NEW YORK — A change in accounting principle pushed The Warnaco Group Inc. $670 million into the red for the first quarter of 2002, but the bankrupt manufacturer saw its losses diminish during each month of the quarter.
According to a statement of operations contained in a Form 8-K filed with the Securities and Exchange Commission Friday, for the three months ended April 6, the bankrupt firm saw net revenues fall 17.8 percent to $410.3 million from $499.2 million a year ago.
The company, which filed Chapter 11 on June 11, 2001, actually posted an operating profit of $17.3 million, but an accounting rule change regarding the amortization of goodwill and other assets required that the company write off $664.8 million, contributing to the loss. Reorganization costs in the quarter also accrued to $16 million.
Excluding the charge and other expenses, the company would have posted earnings before interest, taxes, depreciation, amortization and reorganization costs of $36.9 million.
For the four weeks ended April 6, Warnaco reported a net loss of $270,000 on net revenues of $169.6 million. The company posted an operating profit for the month of $8.1 million and EBITDAR of $17.4 million. Reorganization expenses in the month of March came to $6.2 million.
Further breaking down the quarter by months, for the four weeks ended March 2, Warnaco reported a net loss of $1.1 million on revenues of $117.5 million. The company reported a February operating profit of $6.5 million and EBITDAR of $10.6 million. The company took no reorganization charges that month.
In January, when the accounting charge was applied, Warnaco reported a net loss of $654.7 million on revenues of $84.6 million. The company also posted an operating loss of $3.3 million. The cumulative effect of the accounting charge slashed $646 million from the bottom line, while EBITDAR equalled $1.1 million. The company also had $4 million in reorganization costs.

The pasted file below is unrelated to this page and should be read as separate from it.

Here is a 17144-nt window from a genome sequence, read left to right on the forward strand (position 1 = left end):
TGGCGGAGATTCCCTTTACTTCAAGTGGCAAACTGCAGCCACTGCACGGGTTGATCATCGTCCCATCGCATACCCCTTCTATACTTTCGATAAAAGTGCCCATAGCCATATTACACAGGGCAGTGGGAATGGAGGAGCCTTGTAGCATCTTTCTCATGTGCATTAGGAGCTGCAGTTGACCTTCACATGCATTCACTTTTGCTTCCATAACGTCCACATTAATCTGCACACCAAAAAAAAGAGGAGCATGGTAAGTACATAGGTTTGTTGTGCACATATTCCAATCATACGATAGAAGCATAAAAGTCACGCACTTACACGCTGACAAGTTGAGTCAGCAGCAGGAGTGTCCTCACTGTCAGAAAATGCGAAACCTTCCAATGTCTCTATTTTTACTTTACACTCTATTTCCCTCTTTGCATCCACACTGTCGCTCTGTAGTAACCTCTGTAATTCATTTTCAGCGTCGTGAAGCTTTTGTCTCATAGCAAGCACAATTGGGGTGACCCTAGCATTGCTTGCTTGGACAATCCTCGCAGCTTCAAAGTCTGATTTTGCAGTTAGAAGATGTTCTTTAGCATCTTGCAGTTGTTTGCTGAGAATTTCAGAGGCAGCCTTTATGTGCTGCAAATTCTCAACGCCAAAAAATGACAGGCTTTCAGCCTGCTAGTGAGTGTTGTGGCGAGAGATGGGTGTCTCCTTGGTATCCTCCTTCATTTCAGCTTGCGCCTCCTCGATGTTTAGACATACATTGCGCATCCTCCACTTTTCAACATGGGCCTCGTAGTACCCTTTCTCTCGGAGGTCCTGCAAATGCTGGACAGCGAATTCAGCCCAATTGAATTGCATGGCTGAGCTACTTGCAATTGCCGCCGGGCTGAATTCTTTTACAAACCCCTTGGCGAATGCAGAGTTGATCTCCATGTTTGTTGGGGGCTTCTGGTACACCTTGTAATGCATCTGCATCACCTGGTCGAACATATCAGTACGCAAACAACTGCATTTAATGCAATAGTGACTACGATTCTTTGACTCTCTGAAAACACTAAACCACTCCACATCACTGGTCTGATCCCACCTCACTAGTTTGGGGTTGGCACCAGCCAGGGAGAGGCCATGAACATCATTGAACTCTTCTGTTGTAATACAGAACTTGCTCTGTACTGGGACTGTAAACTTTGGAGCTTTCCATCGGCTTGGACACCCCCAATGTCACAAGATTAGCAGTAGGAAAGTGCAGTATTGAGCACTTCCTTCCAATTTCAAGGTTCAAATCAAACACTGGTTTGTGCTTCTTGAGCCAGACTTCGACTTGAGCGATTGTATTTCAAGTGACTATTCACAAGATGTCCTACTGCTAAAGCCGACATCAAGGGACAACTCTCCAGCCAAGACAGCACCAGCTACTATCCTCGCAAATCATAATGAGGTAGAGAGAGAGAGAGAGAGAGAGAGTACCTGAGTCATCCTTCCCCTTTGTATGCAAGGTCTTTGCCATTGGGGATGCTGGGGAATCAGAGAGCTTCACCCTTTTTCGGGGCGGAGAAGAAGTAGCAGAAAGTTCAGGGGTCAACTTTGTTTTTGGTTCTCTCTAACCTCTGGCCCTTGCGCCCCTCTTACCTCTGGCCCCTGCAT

The future of Warnaco’s various operations remains up in the air more than one year after its Chapter 11 filing, with some sources saying that the firm’s ample roster of licensing agreements and the current soft condition of the apparel marketplace make sell-offs of its various divisions complex.
However, last month, Warnaco chief executive officer Tony Alvarez said the company may not need to sell any divisions after all, and felt pretty confident about the progress he’s made in turning the company around and the team he has built around him.
“Today, we still are in the process of entertaining offers for certain divisions, but the important thing is we’re doing so well, the stand-alone alternative is a real viable possibility, given the phenomenal results of the last six months,” Alvarez told WWD. “It doesn’t mean we won’t evaluate offers,” he added. “But we’ll evaluate it in contrast with the divisions, if we keep them.”
Alvarez attributed Warnaco’s success to better inventory control; improvements in liquidity; reducing backend problems in intimate apparel and Authentic Fitness; strong sell-throughs in sportswear, and the overall strengthening of its management team.”